In 1996 California was the first state to legalize Marijuana sales to patients with a prescription from a doctor. Since then a dozen more states and millions of patients have smoked, eaten and rubbed medical-grade weed in accord with their doctor’s orders. Between bong rips within a private residence in the states, this California resident illuminates exactly how the California medical cannabis industry works for ordinary citizens and the threat this system faces from the prison lobby and Obama administration.
San Francisco, CA
“My back aches and I regularly suffer from anxiety. I smoke herb from street dealers and do yoga to relieve both, but would prefer to do so legally,” I told the doctor whose eyes held zero trace of skepticism. Her white lab coat swished around her knees as she responded genuinely, “Well that sounds healthy.” 10 minutes later my picture was being taken by the receptionist and 80 American dollars lighter, I emerged from the clinic in downtown San Francisco with a card entitling me to as much medical-grade cannabis from any of the thousands of clubs in California as my heart desires.
I’m a teacher and there’s this small problem the system has with educators of their children being convicted of drug crimes. The funny thing is that many teachers smoke weed with regularity. If you had to teach your 15 year-old child and 30 of their classmates all week long for 9 months, wouldn’t you want to relax with a joint in a park and a book? California’s medical system is perfect to protect professionals in sensitive positions. There are absolutely no moral quandaries among these educators, myself included. No one has ever smoked a joint and beat their wife, but users of alcohol, a legal drug, do so all the time. Users of prescription Ambien fall asleep at the wheel, children are slamming Ritalin cocktails to sit still in class, and miserable Mormon mothers deal with their discontent by popping anti-depressants like Tic Tacs. In light of society’s malignant context, medical weed should be pretty low on the totem pole of social concern.
Walking into the dispensary is like peeling back the curtain in the Wizard of Oz, revealing a tiny green man with tens of marijuana varieties for all types of effect. You can buy THC – the primary psychoactive ingredient in Marijuana – infused into lollipops, lotions for topical treatment, gourmet treats, and lip balm. Everything is taxed, but still reasonably priced. California is known for growing enough produce to feed the entire west, and still, weed is its largest cash crop. Dispensaries have licenses, file tax returns, register with local law enforcement and regularly employee their own guards for additional security. Even the employee at the club has a good chance of having been educated in the industry at one of California’s new Marijuana Universities – can’t make that up. The days of lawless cowboy weed shoot-outs are over.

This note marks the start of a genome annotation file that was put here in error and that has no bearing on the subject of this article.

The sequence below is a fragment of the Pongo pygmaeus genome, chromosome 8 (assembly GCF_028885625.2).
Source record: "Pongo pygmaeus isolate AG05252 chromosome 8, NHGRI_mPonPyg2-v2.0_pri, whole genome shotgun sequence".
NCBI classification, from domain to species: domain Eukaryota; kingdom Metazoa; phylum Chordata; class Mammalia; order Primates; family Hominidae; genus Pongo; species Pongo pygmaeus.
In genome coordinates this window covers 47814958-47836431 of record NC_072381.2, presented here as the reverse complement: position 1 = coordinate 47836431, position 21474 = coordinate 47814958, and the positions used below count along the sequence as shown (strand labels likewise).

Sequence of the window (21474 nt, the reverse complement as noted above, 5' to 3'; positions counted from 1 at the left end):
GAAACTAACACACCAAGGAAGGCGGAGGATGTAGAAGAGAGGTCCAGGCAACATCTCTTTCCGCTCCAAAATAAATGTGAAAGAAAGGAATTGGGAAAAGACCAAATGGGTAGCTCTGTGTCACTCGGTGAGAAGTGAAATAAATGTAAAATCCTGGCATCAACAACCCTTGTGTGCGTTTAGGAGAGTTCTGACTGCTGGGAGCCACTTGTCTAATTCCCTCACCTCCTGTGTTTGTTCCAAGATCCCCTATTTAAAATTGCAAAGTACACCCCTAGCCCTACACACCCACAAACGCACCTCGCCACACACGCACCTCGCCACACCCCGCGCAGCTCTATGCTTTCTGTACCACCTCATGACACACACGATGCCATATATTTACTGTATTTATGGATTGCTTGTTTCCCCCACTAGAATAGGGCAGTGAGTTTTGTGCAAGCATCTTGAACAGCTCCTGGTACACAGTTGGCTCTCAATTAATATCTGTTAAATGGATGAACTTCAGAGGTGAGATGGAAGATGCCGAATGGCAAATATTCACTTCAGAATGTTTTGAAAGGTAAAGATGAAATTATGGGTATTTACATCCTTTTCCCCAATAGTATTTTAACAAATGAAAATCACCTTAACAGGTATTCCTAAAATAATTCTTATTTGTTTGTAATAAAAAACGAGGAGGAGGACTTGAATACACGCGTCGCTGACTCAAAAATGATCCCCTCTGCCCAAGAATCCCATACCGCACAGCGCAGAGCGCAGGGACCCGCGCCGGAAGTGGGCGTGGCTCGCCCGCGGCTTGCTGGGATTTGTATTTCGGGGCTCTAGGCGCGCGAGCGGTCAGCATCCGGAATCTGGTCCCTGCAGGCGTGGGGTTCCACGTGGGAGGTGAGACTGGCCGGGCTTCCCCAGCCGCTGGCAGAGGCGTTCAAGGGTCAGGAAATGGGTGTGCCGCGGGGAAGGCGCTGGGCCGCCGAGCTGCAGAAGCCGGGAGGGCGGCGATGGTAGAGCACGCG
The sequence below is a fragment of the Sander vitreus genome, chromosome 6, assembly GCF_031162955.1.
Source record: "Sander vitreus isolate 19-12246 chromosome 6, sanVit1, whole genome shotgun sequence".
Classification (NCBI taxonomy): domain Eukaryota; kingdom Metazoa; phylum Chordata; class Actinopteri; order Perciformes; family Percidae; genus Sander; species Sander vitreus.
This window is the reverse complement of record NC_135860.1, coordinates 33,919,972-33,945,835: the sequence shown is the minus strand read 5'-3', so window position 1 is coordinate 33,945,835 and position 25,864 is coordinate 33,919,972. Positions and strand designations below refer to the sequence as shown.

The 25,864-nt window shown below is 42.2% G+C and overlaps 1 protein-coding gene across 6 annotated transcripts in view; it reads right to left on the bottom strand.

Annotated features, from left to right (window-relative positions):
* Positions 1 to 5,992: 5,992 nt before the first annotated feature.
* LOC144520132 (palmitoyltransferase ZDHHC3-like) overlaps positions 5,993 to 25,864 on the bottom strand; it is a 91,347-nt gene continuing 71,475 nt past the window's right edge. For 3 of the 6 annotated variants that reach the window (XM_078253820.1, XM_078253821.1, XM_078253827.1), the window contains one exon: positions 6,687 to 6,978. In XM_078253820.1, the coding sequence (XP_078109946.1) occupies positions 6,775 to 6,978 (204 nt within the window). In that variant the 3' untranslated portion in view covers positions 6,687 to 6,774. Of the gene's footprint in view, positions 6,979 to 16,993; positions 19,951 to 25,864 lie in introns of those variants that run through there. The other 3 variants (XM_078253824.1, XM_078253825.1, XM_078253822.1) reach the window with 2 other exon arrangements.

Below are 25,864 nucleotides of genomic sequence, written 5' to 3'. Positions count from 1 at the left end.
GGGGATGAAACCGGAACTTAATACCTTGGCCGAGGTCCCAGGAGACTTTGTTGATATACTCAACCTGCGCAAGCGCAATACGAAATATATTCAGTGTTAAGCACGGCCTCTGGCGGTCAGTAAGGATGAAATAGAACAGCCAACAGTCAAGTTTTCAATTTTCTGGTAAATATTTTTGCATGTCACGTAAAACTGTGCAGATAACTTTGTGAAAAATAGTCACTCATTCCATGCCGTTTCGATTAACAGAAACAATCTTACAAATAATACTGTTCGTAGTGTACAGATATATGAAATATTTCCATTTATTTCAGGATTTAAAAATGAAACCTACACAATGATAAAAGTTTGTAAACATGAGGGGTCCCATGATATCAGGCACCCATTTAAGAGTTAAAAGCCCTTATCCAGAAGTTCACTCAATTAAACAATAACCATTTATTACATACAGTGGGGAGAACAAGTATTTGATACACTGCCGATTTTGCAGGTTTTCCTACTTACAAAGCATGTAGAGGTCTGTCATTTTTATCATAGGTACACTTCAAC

Or at least they should be, if it wasn’t for the Obama administration ordering the DEA (Drug Enforcement Agency) to raid hundreds of legal clubs across the country. Perhaps the most sensible policy the US government has enacted since the end of the Vietnam war is under siege by the seemingly most reasonable president since JFK. According to federal law, Marijuana is still a schedule 1 controlled substance, in sordid company with LSD, heroin and MDMA. This classification nullifies Obama’s supposed intention to de-emphasize marijuana prosecutions. Clubs in California and other states have been systematically raided, striking fear into the hearts of legitimate, tax-paying, law-abiding, by the books medical marijuana distributors and patients.
The United States incarcerates its citizens in numbers rivaling the most despotic dictatorships. According to the Bureau of Justice Statistics, 60% of the US’s over 2 million prisoners are non-violent drug offenders, of which half are incarcerated on marijuana-related charges. The majority of arrests are poor black and brown folks who are specially targeted by police and lack the means to protect themselves from prosecution. It costs an average $37,000 to incarcerate an individual per year. California spends less than $4,000 per public student per year. Prisons are rapidly being privatized, meaning that those corporations, like the GEO group, are making enormous profits from government contracts to operate prisons packed with non-violent drug offenders. Prisons employ thousands of middle-class guards and command millions of lobbying dollars to maintain the legal status quo. The math is extraordinary: 2 million prisoners X .6 equals 1.2 million non-violent drug offenders. 1.2 million X .4 equals 480,000 incarcerated marijuana offenders. If private prisons were to incarcerate all of these people, they would have a total contract totaling $17,760,000,000. Even more ominously – if that’s even possible – as these corporations grow larger, they are going public and their stocks are traded internationally. This creates a massive, worldwide incentive to continue locking up Americans at record rates.
This is simply unacceptable when we have safe, legal systems in place, already approved by voters that provide a product that tens of millions of people desire and are willing to go through official channels to obtain.